The Indiana Attorney General's Office sent an e-mail this week to about 148,000 consumers registered with the state no-call registry, warning them that the federal government may try to pre-empt the state's do-not-call list.
In the e-mail, attorney general Steve Carter noted that the Federal Communications Commission “is considering a proposal that could diminish the protections you receive from Indiana's Telephone Privacy law” by pre-empting the state list in favor of a national no-call registry. While telemarketers prefer a national list over a multitude of state lists, state attorneys general have opposed efforts to establish a national standard.
“While the legal arguments about pre-emption are complicated, the practical result could mean that you will receive more unwanted telemarketing calls,” the e-mail stated. “Should the FCC try to pre-empt state law, you could receive unwanted calls from some companies that you have previously done business with … credit card companies, phone companies, and anybody else that considers you an 'existing customer.'”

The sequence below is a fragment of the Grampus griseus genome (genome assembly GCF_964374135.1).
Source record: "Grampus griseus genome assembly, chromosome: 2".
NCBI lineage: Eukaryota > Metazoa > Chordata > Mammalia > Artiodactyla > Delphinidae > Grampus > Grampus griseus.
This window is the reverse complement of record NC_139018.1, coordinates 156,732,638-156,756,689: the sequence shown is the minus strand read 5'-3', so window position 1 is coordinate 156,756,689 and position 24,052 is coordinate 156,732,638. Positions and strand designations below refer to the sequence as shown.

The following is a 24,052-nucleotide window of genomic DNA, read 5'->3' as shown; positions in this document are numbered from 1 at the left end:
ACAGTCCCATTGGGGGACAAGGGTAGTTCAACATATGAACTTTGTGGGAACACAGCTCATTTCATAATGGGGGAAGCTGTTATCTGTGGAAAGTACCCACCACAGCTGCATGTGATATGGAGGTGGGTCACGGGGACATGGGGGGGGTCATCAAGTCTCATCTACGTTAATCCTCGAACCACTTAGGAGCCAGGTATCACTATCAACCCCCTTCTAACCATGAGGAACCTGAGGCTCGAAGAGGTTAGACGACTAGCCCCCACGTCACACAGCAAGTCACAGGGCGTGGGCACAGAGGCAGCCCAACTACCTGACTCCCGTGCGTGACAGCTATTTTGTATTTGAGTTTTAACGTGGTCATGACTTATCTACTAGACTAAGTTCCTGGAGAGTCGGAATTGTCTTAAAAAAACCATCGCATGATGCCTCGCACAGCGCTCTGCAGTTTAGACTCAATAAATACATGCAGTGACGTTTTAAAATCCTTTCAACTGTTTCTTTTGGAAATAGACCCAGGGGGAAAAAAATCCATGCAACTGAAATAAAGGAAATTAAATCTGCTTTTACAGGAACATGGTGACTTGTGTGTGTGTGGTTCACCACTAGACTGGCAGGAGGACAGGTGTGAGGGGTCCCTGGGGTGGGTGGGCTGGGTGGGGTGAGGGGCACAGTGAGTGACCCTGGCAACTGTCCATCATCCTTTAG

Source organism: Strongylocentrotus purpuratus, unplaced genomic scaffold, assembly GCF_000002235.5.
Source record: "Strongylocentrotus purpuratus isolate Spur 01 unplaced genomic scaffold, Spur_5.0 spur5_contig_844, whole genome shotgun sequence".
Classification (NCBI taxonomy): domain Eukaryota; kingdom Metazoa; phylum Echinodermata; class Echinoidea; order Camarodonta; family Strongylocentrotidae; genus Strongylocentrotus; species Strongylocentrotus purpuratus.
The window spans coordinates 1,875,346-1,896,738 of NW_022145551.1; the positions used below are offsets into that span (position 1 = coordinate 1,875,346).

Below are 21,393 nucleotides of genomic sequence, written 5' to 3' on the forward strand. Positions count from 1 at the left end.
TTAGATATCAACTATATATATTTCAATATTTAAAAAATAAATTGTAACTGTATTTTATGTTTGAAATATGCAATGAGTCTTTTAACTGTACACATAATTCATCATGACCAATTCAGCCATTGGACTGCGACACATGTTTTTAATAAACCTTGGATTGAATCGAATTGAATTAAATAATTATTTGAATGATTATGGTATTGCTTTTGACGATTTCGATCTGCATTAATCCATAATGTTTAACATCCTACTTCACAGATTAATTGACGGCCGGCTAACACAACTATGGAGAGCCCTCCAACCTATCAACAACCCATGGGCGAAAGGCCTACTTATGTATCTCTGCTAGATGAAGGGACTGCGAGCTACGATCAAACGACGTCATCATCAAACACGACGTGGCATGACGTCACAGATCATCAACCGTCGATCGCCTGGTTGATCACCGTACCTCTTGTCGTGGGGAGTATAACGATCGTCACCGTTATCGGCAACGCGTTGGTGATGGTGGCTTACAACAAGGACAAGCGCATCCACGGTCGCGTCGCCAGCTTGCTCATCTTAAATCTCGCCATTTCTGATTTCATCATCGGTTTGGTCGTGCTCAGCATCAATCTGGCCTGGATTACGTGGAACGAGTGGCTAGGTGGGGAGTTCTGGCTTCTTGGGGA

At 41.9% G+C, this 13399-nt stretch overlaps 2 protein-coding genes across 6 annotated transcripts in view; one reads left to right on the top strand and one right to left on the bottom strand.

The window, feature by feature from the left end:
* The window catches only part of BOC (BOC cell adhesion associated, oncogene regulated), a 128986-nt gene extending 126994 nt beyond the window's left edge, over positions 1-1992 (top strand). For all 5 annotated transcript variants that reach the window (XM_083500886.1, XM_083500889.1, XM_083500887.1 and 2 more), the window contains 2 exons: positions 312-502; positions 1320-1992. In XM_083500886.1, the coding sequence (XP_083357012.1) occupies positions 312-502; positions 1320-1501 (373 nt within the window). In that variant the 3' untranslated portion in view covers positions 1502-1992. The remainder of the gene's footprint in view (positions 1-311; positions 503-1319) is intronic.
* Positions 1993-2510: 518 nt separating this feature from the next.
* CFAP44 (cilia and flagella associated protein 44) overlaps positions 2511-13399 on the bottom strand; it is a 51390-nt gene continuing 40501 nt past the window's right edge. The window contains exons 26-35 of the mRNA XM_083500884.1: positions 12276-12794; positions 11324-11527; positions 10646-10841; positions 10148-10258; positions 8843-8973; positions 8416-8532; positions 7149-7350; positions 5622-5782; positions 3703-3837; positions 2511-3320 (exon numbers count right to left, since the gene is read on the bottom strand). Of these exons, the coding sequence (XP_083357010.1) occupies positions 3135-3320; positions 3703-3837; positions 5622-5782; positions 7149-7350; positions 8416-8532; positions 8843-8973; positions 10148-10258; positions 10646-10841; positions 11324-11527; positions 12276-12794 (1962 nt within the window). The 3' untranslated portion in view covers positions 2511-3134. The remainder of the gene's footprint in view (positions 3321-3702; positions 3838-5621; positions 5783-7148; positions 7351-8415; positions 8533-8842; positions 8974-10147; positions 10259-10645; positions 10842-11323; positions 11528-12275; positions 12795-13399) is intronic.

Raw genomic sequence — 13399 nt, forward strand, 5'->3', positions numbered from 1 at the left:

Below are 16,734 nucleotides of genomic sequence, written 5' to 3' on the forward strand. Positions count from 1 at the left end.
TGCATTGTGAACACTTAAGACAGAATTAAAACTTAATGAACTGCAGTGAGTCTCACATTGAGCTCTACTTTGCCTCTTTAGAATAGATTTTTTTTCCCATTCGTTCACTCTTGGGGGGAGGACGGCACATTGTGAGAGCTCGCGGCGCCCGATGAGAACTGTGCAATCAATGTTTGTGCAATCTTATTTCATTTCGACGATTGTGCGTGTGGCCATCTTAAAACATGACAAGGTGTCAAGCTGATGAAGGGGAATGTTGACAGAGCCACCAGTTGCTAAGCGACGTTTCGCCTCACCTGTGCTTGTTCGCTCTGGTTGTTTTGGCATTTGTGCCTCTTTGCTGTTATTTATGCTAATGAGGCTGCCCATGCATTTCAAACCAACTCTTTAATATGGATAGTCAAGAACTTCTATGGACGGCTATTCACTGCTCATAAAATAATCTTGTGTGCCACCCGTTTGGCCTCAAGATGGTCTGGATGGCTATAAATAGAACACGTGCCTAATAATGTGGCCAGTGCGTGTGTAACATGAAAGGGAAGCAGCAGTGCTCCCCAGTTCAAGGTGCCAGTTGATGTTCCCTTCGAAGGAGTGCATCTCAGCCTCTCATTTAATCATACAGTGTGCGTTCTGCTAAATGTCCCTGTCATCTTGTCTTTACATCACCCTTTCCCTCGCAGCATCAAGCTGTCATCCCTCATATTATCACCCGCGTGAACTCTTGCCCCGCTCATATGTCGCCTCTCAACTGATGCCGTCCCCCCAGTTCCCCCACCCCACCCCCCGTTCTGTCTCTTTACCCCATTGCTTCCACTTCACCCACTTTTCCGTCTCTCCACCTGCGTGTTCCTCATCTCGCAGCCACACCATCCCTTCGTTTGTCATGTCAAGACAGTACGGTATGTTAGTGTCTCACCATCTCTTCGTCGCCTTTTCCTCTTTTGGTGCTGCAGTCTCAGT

The FCC has said that it is considering whether the national DNC list should pre-empt existing state lists. However, some telemarketing industry experts have noted that in passing the 1991 federal law that empowered the FCC to create a national DNC list, Congress stated that the FCC list would “pre-empt the states from adopting a database approach.”
The attorney general's e-mail included a link to the Web page on fcc.gov where comments can be submitted electronically until Nov. 22. The e-mail suggested that consumers urge the FCC not to implement any plan that would weaken Indiana's no-call protections and tell the agency about the privacy benefits they have enjoyed under the state's DNC list.
“It's important for people to realize that they have an opportunity to comment,” said Staci Schneider, spokeswoman with the Indiana Attorney General's Office.